DUCATI MONSTER 800 (1996 - 2005) Review

At a glance

Owners' reliability rating: 4.5 out of 5 (4.5/5)
Annual servicing cost: £120
Power: 62 bhp
Seat height: Low (30.3 in / 770 mm)
Weight: Low (392 lbs / 178 kg)

Overall rating

Next up: Ride & brakes
3 out of 5 (3/5)

There was the Ducati M900 Monster (became the Ducati M1000 Monster), then the Ducati M600 Monster (became the Ducati M620 Monster) and then the Ducati M750 Monster (which became the Ducati M800 Monster), covering the vacant middle ground in the Ducati Monster family. As with the others, the Ducati M750 Monster or Ducati M800 Monster is a beautiful, painfully cool machine and, like the others, enjoys teasing owners with its fiery, Latin temperament. Imperfect but an iconic machine nonetheless.

Ride quality & brakes

Next up: Engine
3 out of 5 (3/5)

Jerky throttle response and a heavy clutch mean on/off town work is hard going. Slow speed manoeuvring’s tricky too, given a poor turning circle. But the power’s where you want it and the brakes are great. At speed, the handling’s good but pegs and cans can scrape and the front suspension’s a bit squashy for anything too adventurous.


Next up: Reliability
4 out of 5 (4/5)

The Ducati M750/800 Monster's engine’s been taken from the Ducati 750SS but detuned to provide more midrange grunt for this urban roadster motorcycle.  Healthy torque means easy fun in town without millions of gear changes, whilst the powerband’s perfectly suited for blasting down twisty lanes, too. The Ducati 750 Monster used carburettors - the later Ducati 800 Monster was fuel injected.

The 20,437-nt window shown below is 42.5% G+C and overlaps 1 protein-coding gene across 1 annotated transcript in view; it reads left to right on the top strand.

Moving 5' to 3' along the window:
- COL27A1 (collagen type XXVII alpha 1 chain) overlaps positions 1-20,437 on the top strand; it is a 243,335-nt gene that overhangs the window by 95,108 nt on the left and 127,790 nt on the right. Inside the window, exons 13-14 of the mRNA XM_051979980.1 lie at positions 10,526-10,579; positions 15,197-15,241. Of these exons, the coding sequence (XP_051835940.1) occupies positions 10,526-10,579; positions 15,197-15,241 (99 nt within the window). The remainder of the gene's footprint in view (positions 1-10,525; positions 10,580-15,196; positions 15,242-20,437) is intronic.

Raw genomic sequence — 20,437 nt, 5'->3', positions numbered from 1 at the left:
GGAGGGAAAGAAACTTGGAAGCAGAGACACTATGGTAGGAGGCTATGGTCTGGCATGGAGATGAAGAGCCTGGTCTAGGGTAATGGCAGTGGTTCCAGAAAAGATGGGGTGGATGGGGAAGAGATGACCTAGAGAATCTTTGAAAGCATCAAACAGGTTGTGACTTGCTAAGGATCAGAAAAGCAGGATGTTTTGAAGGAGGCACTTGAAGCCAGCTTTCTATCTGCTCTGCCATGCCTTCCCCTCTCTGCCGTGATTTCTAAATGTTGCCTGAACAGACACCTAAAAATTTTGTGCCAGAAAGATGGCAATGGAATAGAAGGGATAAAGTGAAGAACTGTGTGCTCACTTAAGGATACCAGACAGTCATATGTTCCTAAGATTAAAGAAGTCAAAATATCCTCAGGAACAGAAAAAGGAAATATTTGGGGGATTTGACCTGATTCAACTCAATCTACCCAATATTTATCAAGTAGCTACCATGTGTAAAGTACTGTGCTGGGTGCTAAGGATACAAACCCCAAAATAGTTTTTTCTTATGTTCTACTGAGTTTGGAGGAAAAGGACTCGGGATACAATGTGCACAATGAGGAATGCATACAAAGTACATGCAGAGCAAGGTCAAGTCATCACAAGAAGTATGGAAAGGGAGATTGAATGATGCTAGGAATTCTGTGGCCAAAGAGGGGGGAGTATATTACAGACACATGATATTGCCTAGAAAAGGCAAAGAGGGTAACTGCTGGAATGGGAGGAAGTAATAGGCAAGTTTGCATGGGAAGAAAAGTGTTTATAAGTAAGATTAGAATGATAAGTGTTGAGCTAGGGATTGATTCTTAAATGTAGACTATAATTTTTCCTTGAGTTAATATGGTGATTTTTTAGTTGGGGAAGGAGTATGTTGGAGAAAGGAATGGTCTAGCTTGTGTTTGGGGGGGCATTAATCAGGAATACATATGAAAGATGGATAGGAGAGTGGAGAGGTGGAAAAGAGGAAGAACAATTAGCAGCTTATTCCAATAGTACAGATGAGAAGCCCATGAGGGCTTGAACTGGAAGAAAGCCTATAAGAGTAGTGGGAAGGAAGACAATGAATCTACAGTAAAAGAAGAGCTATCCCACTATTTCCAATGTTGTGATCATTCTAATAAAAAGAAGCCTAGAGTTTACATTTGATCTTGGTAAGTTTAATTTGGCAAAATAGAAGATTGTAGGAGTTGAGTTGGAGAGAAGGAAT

Reliability & build quality

Next up: Value
4 out of 5 (4/5)

Ducati M750 or M800 Monsters, like all Ducatis of this vintage can be touchy but it’s often the electrics, rather than anything mechanical, which goes wrong. Component-wise, they’re beautifully built and put together. If you’re adding or repairing anything, use Ducati OE parts, if possible.

Value vs rivals

Next up: Equipment
3 out of 5 (3/5)

Midway between the 600 and the 900, this 750/800 is a good compromise: the sprightliness of the former combined with (most of) the extra oomph of the latter. And, as Ducatis go, it’s not a bad price. For not a whole lot more, you could get a Monster M900 and an extra 15 or so bhp. Find a Ducati Monster 800 for sale.


3 out of 5 (3/5)

The dash on the Ducati M750/800 Monster is a bit spartan, especially the Ducati M750 Monster without a rev counter… Plenty of warning lights but no useful gauges. Low seat and high bars look the part but discomfort on long distance rides is a common complaint, especially amongst tall riders. Aftermarket screens are a good idea if you want to ride over 85mph.


Engine size 749cc
Engine type 4v V-twin, 5 gears
Frame type Tubular steel trellis
Fuel capacity 18 litres
Seat height 770mm
Bike weight 178kg
Front suspension None
Rear suspension Preload and rebound
Front brake Twin 320mm discs
Rear brake 245mm disc
Front tyre size 120/60 x 17
Rear tyre size 160/60 x 17

Mpg, costs & insurance

Average fuel consumption 43 mpg
Annual road tax £101
Annual service cost £120
New price -
Used price -
Insurance group 12 of 17
How much to insure?
Warranty term Two year unlimited mileage

Top speed & performance

Max power 62 bhp
Max torque 46 ft-lb
Top speed 125 mph
1/4 mile acceleration 13.1 secs